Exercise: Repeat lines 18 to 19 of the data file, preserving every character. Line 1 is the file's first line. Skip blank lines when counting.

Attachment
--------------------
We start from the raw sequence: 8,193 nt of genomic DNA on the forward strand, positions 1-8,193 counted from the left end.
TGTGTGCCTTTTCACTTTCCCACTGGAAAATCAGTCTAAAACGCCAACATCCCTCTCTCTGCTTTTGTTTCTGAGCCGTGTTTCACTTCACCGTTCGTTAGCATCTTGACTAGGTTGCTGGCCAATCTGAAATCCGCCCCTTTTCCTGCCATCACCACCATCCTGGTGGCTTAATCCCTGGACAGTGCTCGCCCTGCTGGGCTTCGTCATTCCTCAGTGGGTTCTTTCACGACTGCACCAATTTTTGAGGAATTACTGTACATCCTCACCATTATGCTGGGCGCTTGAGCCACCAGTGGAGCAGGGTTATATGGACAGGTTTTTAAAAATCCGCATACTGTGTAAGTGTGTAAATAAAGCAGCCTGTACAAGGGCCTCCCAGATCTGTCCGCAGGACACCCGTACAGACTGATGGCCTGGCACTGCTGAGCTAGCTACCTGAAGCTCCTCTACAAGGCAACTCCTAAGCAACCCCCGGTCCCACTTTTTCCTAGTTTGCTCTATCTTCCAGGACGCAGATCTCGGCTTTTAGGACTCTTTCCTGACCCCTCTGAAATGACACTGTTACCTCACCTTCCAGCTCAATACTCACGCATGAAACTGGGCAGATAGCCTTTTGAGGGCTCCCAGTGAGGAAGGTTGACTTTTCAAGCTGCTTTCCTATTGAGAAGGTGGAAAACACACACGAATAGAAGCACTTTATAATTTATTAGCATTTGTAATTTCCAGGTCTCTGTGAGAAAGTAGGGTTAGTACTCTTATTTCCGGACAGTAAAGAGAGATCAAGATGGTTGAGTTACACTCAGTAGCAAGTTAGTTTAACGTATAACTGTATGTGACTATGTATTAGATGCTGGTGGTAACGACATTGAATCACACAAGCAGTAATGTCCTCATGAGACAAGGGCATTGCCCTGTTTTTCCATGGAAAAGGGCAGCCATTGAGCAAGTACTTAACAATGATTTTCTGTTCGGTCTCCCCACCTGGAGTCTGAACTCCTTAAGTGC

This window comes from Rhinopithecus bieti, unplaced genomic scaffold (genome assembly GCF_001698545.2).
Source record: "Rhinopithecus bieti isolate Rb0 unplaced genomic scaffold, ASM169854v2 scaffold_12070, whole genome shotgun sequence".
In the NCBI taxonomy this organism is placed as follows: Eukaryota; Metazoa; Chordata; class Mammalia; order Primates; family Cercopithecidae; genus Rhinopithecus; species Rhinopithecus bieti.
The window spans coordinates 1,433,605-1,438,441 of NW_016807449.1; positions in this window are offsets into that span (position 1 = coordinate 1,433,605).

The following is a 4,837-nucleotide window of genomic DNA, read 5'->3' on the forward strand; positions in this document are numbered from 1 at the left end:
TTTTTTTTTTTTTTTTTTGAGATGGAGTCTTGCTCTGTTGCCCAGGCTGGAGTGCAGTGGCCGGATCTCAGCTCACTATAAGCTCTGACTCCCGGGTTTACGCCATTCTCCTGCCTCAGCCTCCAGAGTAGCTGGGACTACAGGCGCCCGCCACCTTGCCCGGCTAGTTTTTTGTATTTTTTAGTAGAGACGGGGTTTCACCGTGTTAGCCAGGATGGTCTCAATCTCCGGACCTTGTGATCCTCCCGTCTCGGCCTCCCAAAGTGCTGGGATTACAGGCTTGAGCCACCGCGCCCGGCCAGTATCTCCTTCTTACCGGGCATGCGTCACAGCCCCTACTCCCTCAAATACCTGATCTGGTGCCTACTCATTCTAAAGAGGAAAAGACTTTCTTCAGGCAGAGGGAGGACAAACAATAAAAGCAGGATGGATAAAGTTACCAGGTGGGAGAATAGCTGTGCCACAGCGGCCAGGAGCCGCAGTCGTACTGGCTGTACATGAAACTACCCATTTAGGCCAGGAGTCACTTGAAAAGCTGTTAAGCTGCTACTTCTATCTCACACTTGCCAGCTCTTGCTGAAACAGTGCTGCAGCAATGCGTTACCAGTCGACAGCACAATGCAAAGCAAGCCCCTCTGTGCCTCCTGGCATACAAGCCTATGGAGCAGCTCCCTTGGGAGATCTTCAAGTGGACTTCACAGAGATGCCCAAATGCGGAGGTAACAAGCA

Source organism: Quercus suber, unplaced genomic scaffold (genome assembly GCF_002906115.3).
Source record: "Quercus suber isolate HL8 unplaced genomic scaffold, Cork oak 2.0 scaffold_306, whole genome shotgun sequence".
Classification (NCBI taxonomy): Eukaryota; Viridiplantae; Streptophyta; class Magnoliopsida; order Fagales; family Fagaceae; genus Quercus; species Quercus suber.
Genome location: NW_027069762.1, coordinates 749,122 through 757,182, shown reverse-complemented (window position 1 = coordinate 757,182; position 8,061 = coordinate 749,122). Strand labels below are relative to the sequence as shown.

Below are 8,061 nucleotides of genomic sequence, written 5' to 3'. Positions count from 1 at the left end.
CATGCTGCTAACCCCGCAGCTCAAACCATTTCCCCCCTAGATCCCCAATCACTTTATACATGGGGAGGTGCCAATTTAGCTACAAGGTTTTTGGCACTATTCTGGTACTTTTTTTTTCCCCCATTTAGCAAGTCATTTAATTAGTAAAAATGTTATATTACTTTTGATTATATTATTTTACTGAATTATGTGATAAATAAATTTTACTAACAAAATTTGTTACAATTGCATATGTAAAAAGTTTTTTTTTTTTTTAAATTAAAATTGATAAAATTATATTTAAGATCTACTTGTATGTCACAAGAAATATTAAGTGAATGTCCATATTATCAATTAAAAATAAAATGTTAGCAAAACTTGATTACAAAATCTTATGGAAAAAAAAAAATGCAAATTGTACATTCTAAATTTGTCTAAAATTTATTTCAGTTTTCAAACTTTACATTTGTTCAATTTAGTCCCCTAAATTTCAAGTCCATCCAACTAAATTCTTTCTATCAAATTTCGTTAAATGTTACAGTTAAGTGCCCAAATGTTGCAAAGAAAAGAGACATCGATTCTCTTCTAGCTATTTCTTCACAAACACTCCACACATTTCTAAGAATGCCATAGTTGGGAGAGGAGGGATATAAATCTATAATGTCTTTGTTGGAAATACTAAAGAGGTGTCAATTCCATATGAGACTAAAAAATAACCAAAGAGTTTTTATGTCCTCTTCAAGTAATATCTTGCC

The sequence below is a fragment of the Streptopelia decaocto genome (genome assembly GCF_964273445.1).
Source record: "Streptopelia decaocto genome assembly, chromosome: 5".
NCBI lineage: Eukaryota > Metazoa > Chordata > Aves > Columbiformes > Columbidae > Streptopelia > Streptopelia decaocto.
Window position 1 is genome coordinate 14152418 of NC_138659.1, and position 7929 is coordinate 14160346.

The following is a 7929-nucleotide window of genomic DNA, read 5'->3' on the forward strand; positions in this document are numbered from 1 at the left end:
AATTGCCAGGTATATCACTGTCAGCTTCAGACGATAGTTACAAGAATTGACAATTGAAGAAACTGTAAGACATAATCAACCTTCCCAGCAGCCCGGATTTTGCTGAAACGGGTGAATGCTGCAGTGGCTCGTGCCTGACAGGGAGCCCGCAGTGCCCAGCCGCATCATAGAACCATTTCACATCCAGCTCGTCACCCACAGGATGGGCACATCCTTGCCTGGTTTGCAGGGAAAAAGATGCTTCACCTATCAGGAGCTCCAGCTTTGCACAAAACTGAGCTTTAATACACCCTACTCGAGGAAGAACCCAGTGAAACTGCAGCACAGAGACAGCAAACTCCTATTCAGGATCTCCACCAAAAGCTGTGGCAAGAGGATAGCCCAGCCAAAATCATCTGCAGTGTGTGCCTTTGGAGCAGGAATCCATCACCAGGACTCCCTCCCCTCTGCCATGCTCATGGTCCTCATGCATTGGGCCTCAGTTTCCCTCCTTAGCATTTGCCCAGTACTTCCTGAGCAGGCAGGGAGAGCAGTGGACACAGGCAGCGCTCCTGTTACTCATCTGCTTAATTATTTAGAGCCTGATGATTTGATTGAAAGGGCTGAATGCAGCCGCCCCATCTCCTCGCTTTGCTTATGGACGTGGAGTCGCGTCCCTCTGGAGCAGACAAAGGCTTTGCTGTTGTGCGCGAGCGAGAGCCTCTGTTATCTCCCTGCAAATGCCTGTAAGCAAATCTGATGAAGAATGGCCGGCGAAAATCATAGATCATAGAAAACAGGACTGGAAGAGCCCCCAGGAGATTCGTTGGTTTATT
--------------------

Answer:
Window position 1 is genome coordinate 14152418 of NC_138659.1, and position 7929 is coordinate 14160346.

The following is a 7929-nucleotide window of genomic DNA, read 5'->3' on the forward strand; positions in this document are numbered from 1 at the left end: